NEW DELHI / The Economic Times / Money & Banking / Opinion / August 25, 2010
A changing demographic profile, increased longevity are leading us towards an ageing society. According to the UN, India is going to be the most populous country of the world by 2050 with a population of 1,755.2 million.
The number of elderly population will grow accordingly and the population of those aged 60 and above will be 21%, while persons aged 80 and above will be 15% of the total population. The existing pension system in India covers only about 11% of our labour force, mostly in the organised sector.
Further, pensions for civil services and public sector are unfunded defined benefit pension, which cause severe strain to the exchequer. Pension liability of the central government as a percentage of revenue expenditure has increased from 2.91% in 1990-91 to 3.81% in 2008-09, while that of state governments increased from 4.49% to 9.09% in the same period.
To tackle the potential socio-economic problems originating from increased longevity, the government of India has initiated social security and pension reforms and launched NPS from January 1, 2004.
The Indian pension reform model can be termed as Semi-Systemic Model (SSM), which retains the defined benefit system for existing employees and adopts a defined contribution system for new recruits.
There are two major pension reform models being followed world over. One, Parametric Reforms Model (PRM) which retains the basic structure of defined benefit system but introduces parametric changes to enhance pension entitlement by increasing retirement age, rate of contribution, revaluation of past earnings, etc. The OECD countries follow PRM.
The other model is Systemic Reform Model (SRM) which usually replaces defined benefit by funded defined contributions. Beginning with Chile, countries such as Mexico, Argentina, Peru, Bolivia, etc, in Latin America, and Hungary, Poland and Sweden in Europe have switched over to defined contribution pension from defined benefit system.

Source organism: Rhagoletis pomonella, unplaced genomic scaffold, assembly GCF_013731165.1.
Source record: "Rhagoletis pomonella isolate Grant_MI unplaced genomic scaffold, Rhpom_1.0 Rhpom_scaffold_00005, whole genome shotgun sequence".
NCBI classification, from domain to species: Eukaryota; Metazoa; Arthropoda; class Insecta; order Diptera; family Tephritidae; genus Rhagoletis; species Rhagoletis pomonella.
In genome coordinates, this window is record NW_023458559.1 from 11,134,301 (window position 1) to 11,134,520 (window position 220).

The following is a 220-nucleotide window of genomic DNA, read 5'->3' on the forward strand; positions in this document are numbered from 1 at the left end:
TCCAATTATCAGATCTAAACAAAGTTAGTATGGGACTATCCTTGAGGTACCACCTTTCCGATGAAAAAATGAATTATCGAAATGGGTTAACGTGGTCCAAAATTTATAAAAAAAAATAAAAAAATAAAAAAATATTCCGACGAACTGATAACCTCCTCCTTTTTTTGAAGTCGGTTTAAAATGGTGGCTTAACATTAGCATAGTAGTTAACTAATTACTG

One common instrument, irrespective of the reform model, is to increase the retirement age for pension entitlement. Though pushing the retirement age upward is essentially an ingredient of Parametric Reforms Model, it is being gradually incorporated in the Systemic Reform Model because of the long-term positive impact. Since longevity throughout the world, irrespective of the level of development, has increased significantly, increasing the age of retirement has become a necessity rather than a mere deferment of pension burden as often seen.
When a person is living for 80 years and above, early retirement, say at 60, suddenly stops his/ her contribution to organisational growth, and results in a loss of experienced and skilled manpower. The lower pension entitlement can be reversed to some extent by increasing the working age by extending the age of retirement.
Higher retirement age is also a boost to domestic savings since the propensity to save is higher than to consume at higher age. This also provides relief to exchequer, though temporarily, allows the government to channelise funds for development work to boost growth. Higher retirement and pensionable age thus have found favour not only in developed countries but also in emerging economies such as Chile, Argentina, Brazil, Poland, Greece which are not that burdened with aged population and face shortage of labour.
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